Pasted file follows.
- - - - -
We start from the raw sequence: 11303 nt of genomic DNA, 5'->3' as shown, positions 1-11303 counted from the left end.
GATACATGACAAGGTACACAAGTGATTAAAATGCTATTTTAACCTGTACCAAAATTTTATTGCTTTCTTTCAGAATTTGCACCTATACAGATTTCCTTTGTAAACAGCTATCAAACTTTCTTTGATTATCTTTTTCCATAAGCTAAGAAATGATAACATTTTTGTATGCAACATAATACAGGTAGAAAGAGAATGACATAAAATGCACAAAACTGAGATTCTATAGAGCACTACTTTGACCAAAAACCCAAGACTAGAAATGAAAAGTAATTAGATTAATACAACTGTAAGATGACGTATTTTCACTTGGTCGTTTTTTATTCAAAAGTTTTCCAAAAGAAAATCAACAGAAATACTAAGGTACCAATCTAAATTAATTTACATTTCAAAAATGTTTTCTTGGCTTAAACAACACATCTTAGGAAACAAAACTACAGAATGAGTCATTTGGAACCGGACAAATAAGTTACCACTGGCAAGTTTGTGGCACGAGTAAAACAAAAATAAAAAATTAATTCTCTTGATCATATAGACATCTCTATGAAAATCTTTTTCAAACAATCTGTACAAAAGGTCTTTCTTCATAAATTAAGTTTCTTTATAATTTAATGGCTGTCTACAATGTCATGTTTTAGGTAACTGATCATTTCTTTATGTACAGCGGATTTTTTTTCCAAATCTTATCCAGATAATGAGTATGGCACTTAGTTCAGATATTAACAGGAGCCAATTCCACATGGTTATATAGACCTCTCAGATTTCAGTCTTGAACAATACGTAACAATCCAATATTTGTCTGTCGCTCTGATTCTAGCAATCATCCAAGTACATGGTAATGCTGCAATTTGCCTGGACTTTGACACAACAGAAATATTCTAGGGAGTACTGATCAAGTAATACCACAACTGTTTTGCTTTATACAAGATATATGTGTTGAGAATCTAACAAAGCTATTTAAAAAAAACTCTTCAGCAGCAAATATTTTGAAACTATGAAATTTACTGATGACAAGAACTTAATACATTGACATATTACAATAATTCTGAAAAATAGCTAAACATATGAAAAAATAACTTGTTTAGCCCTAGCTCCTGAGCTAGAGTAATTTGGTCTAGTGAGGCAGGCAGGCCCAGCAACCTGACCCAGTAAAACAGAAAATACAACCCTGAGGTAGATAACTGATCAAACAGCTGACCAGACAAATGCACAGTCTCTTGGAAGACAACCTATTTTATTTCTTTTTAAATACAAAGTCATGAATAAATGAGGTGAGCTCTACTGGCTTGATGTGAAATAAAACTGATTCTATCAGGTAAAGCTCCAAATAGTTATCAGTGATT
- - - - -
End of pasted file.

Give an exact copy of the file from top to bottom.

We start from the raw sequence: 11303 nt of genomic DNA, 5'->3' as shown, positions 1-11303 counted from the left end.
GATACATGACAAGGTACACAAGTGATTAAAATGCTATTTTAACCTGTACCAAAATTTTATTGCTTTCTTTCAGAATTTGCACCTATACAGATTTCCTTTGTAAACAGCTATCAAACTTTCTTTGATTATCTTTTTCCATAAGCTAAGAAATGATAACATTTTTGTATGCAACATAATACAGGTAGAAAGAGAATGACATAAAATGCACAAAACTGAGATTCTATAGAGCACTACTTTGACCAAAAACCCAAGACTAGAAATGAAAAGTAATTAGATTAATACAACTGTAAGATGACGTATTTTCACTTGGTCGTTTTTTATTCAAAAGTTTTCCAAAAGAAAATCAACAGAAATACTAAGGTACCAATCTAAATTAATTTACATTTCAAAAATGTTTTCTTGGCTTAAACAACACATCTTAGGAAACAAAACTACAGAATGAGTCATTTGGAACCGGACAAATAAGTTACCACTGGCAAGTTTGTGGCACGAGTAAAACAAAAATAAAAAATTAATTCTCTTGATCATATAGACATCTCTATGAAAATCTTTTTCAAACAATCTGTACAAAAGGTCTTTCTTCATAAATTAAGTTTCTTTATAATTTAATGGCTGTCTACAATGTCATGTTTTAGGTAACTGATCATTTCTTTATGTACAGCGGATTTTTTTTCCAAATCTTATCCAGATAATGAGTATGGCACTTAGTTCAGATATTAACAGGAGCCAATTCCACATGGTTATATAGACCTCTCAGATTTCAGTCTTGAACAATACGTAACAATCCAATATTTGTCTGTCGCTCTGATTCTAGCAATCATCCAAGTACATGGTAATGCTGCAATTTGCCTGGACTTTGACACAACAGAAATATTCTAGGGAGTACTGATCAAGTAATACCACAACTGTTTTGCTTTATACAAGATATATGTGTTGAGAATCTAACAAAGCTATTTAAAAAAAACTCTTCAGCAGCAAATATTTTGAAACTATGAAATTTACTGATGACAAGAACTTAATACATTGACATATTACAATAATTCTGAAAAATAGCTAAACATATGAAAAAATAACTTGTTTAGCCCTAGCTCCTGAGCTAGAGTAATTTGGTCTAGTGAGGCAGGCAGGCCCAGCAACCTGACCCAGTAAAACAGAAAATACAACCCTGAGGTAGATAACTGATCAAACAGCTGACCAGACAAATGCACAGTCTCTTGGAAGACAACCTATTTTATTTCTTTTTAAATACAAAGTCATGAATAAATGAGGTGAGCTCTACTGGCTTGATGTGAAATAAAACTGATTCTATCAGGTAAAGCTCCAAATAGTTATCAGTGATT